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A flow diagram is shown in Physique 1, and patient demographics are shown in Table 1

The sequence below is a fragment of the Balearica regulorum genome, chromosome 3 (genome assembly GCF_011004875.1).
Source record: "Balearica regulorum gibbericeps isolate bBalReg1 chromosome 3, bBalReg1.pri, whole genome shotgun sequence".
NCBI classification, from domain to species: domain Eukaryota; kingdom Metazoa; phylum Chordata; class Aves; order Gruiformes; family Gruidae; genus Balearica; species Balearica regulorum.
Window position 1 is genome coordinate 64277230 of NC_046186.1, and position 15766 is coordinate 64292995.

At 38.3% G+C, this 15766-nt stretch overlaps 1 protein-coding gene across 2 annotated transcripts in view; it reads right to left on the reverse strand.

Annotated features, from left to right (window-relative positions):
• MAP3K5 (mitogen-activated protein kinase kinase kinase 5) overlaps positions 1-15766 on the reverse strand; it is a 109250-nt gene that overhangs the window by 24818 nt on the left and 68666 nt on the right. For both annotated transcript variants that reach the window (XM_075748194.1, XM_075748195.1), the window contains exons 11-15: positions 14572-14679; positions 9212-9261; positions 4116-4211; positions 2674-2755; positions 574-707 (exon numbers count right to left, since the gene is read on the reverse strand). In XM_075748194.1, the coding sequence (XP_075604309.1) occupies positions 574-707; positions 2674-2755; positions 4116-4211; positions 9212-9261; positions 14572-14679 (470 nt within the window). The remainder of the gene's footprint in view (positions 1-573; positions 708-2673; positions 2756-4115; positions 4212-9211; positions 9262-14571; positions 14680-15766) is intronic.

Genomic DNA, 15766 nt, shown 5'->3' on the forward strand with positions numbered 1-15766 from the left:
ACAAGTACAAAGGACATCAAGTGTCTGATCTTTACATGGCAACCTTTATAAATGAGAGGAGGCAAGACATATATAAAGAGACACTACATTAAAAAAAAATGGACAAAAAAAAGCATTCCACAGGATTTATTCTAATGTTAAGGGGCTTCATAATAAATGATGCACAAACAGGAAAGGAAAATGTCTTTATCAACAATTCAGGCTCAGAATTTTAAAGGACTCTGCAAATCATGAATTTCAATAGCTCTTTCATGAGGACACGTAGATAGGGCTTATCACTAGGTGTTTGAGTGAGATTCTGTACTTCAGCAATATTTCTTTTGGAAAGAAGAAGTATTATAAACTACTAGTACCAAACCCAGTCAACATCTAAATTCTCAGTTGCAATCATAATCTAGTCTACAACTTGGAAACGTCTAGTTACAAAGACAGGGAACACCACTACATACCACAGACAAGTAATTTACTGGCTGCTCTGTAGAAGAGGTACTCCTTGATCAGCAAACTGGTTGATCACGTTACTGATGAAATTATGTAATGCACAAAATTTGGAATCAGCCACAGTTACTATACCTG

A flow diagram is shown in Physique 1, and patient demographics are shown in Table 1. Open in a separate window Fig 1. Flow diagram for the study. change of management in 14% of women (95% CI, 8.4% to 21.5%). Fine-needle aspiration and biopsy of bone led to reduced ability to analyze receptors. After a median follow-up of 12 months, there were no trends for an association between receptor discordance and either time to treatment failure or overall survival. Conclusion Biopsy of metastases is usually technically feasible. Clinicians alter immediate management in one of seven patients on the basis of results of the biopsy, and discordance is not then associated with detrimental effects on outcome. Tissue confirmation should be considered in women with breast cancer and suspected metastatic recurrence. INTRODUCTION Discordance in tumor characteristics between primary and metastatic breast cancer has been described for more than 30 years,1,2 but data describing such discordance have been considered unreliable.3 Therefore, practice guidelines recommend that decisions regarding systemic therapy for women with metastatic disease be based on the properties of the primary breast cancer,4 and confirmatory biopsy of suspected metastatic lesions is not recommended consistently. When compared with the primary tumor, expression of the estrogen (ER) and progesterone (PgR) receptors in metastatic breast cancer can be discordant in up to 40% of women.5 Lower rates of discordance are described for human epidermal growth factor receptor 2 (HER2).6 Most studies describing such discordance are retrospective and have limitations, including selection bias and use of different techniques to evaluate receptors in the primary tumor and metastatic tissue. Such studies cannot evaluate success rates of biopsy of metastatic lesions and cannot accurately inform the impact of receptor discordance on clinical management. Our group undertook a pilot prospective study in which 35 women with suspected new metastases underwent biopsy; we found that 40% had discordance of receptors, and this led to a change in management in 20% of patients.7 Other prospective studies include high proportions of women with operable, locoregional recurrences and have not evaluated the effects of discordance on patient survival.8 Retrospective analyses of primary and recurrent breast cancers suggest that receptor discordance is associated with poorer survival,9C11 perhaps as a result of the use of inappropriate targeted therapy or the selection of tumors with a more unstable phenotype and therefore more Rabbit Polyclonal to GSC2 aggressive behavior. The present study builds on our pilot to address prospectively AZD1152-HQPA (Barasertib) the success rates of biopsy of metastatic lesions in women with distant metastatic disease when a change in treatment is contemplated. We evaluated whether such biopsies altered management and examined the impact of receptor discordance on disease progression and survival in a prospective cohort of patients. We hypothesized that in the presence of discordance, if treatment is modified according to results of the metastatic biopsy, no detrimental effect of outcome would be observed. PATIENTS AND METHODS Study Population This prospective cohort study AZD1152-HQPA (Barasertib) took place at a single large cancer hospital. Women with recurrent or progressive metastatic breast cancer were eligible. Availability of archival primary tumor was mandatory. There were no restrictions relating to the number of prior lines of systemic therapy. Exclusion criteria included operable locoregional recurrence with no evidence of metastatic disease, clotting disorder precluding biopsy, rapidly progressive disease, AZD1152-HQPA (Barasertib) or history of nonbreast second malignancies. The study was approved by the local research ethics board. Trial End Points The primary end point of this study was the proportion of patients in whom results of the metastatic biopsy led to a change in management. The secondary goals were to define the discordance rates in ER, PgR, and between primary and metastatic tissue; assess procedural success rate, risks, and patient satisfaction with performing a metastatic biopsy; and evaluate time to treatment failure (TTF) and overall survival (OS). Trial Design Eligibility was assessed and consent obtained. The treating oncologist completed a questionnaire, before obtaining a biopsy from a metastatic lesion, to determine their treatment plan and the proposed start date. Once biopsy results were available, oncologists were again surveyed to determine whether their treatment plan had changed based on the biopsy results and to determine the actual start date of treatment. Procedural success rate was assessed as the number of matched histopathologic examinations of primary and metastasis as a.